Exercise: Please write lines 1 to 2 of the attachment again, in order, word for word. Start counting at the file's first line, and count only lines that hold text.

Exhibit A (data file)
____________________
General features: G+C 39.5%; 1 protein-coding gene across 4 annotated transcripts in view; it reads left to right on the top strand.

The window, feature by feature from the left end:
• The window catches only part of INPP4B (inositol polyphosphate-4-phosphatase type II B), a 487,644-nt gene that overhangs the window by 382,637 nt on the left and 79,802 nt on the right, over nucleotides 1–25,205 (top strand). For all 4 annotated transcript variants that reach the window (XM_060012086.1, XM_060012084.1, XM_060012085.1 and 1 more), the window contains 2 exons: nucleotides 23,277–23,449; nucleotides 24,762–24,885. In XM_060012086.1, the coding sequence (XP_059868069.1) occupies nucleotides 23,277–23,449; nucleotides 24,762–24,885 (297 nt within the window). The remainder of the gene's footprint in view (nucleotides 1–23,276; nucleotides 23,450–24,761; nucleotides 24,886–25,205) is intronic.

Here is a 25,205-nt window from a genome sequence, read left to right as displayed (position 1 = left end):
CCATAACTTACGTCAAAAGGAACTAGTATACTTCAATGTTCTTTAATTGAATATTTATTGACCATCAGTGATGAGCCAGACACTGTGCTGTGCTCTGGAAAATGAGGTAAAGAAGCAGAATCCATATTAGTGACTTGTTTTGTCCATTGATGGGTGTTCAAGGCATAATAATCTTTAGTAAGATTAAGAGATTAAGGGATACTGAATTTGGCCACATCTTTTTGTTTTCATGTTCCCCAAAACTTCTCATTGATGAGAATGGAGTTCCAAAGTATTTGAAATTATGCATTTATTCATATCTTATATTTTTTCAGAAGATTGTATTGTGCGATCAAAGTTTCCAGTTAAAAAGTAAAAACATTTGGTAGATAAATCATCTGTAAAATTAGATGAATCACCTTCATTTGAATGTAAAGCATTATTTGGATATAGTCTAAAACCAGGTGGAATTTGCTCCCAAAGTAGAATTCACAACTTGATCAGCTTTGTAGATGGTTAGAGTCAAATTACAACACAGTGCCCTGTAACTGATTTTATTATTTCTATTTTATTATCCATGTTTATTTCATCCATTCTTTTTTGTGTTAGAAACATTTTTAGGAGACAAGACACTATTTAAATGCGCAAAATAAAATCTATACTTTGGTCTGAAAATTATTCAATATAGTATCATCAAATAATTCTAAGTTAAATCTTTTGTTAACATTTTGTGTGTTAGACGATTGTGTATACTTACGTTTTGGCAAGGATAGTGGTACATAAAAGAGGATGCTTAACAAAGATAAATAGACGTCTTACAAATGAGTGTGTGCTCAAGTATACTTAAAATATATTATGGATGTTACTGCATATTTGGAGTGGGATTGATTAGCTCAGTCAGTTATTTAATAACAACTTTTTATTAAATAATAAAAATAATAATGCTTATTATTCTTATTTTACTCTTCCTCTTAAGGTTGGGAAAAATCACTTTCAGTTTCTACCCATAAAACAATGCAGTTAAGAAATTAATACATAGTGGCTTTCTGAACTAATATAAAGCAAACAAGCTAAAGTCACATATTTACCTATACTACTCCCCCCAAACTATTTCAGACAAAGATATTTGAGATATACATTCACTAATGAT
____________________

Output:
General features: G+C 39.5%; 1 protein-coding gene across 4 annotated transcripts in view; it reads left to right on the top strand.

The window, feature by feature from the left end: